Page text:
As summer approaches, days not only become longer, but readings on thermometers may rise to dangerous levels. As the frequency of outdoor activities increase during this time of year, it is important for all individuals to recognize the signs and symptoms of various heat illnesses.
Heat illnesses include dehydration, heat cramps, heat exhaustion, and exertional heat stroke.
In this article, the factors predisposing an individual to heat illness along with the different types of heat conditions will be discussed.
Heat illness Risk Factors
Risk factors that predispose an individual to heat illness are classified as intrinsic or extrinsic. Most of these risk factors are modifiable and are the means for preventing heat illness!
Intrinsic Risk Factors
- History of heat illness
- Inadequate heat acclimatization
- Higher percentage body fat
- Low fitness level
- Dehydration or over-hydration
- Presence of a fever
- Presence of gastrointestinal illness
- Salt Deficiency
- Skin Condition
- Ingestion of certain medications or supplements
- Motivation to push self/warrior mentality
- Reluctance to report problems, issues, illness, etc.
Extrinsic Risk Factors
- Intense or prolonged exercise with minimal breaks
- High temperature/humidity/sun exposure
- Inappropriate work/rest ratios
- Lack of education and awareness of heat illness
- No emergency plan
- Limited duration and number of rest breaks
- Minimal access to fluids before and during activity
- Delay in recognition of early warning signs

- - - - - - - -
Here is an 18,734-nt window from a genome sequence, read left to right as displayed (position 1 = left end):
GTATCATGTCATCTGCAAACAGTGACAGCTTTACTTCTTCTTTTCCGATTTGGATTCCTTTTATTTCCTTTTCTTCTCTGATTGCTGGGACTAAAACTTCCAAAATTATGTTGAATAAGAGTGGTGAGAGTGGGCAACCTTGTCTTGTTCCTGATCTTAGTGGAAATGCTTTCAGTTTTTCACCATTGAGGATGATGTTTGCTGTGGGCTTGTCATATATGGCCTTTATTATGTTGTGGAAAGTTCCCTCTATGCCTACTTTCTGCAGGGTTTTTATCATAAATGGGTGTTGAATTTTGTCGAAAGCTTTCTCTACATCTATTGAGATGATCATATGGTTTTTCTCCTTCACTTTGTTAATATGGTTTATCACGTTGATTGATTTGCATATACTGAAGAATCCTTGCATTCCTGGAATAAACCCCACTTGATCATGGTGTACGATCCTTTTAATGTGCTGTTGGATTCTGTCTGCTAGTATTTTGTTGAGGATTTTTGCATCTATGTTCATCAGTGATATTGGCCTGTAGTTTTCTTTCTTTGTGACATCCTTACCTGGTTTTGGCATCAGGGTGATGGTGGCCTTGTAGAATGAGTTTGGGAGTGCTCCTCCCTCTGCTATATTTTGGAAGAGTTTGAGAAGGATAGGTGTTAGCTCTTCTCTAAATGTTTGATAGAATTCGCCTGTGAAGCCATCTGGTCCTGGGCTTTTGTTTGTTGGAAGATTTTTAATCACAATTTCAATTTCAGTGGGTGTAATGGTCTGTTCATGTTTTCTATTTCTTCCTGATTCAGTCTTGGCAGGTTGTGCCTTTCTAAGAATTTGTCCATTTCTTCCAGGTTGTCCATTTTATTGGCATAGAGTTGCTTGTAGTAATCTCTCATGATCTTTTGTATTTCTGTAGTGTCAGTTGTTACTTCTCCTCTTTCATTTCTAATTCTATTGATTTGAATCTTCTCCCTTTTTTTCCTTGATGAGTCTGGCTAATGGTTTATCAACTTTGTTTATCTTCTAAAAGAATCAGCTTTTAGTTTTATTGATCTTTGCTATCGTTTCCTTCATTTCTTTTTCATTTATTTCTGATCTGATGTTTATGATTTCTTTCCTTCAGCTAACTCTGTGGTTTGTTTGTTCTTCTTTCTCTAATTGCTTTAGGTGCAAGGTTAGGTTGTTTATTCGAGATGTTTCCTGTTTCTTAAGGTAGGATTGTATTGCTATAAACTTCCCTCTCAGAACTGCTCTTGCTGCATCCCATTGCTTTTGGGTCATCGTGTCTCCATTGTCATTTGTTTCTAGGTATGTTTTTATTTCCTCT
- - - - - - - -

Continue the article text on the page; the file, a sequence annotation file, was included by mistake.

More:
Top 4 Common heat illnesses in active individuals
Common heat illnesses in active individuals include dehydration, heat cramps, heat exhaustion, and exertional heat stroke.
Dehydration can occur when individuals don’t replenish lost fluids. Dehydration as minimal as 2% body weight loss (BWL) can hinder performance and thermo-regulatory function.
In addition, dehydration at levels of 3-4% of body mass loss can reduce muscle strength by an estimated 2%.
signs and symptoms
Common signs and symptoms of dehydration include dry mouth, thirst, irritability, headache, weakness, dizziness, cramps, chills, vomiting, nausea, fatigue, and decreased performance.
2- Heat (muscle) cramps
The second type of heat illness is heat (muscle) cramps, which tend to occur later in activity with muscle fatigue after fluid and electrolyte imbalances are increased.
Dehydration, a diet poor in minerals, and large losses of sodium and other electrolytes increase the risk of severe, whole body muscle cramps.
signs and symptoms
The hallmark sign of this condition is intense pain in muscles with persistent muscle contractions after prolonged exercise.
3- Heat exhaustion
The next type of heat illness is heat exhaustion. Heat exhaustion is a moderate heat illness that occurs when an individual continues physical activity after they start suffering the ill effects of heat, like dehydration.
The individual’s body struggles to keep up with the demands, leading to heat exhaustion.
Signs and symptoms
Signs and symptoms of heat exhaustion may include physical fatigue, dehydration, electrolyte depletion, coordination loss, fainting, dizziness, profuse sweating, pale skin, headache, nausea, vomiting, diarrhea, stomach/intestinal cramps, and rapid recovery with treatment.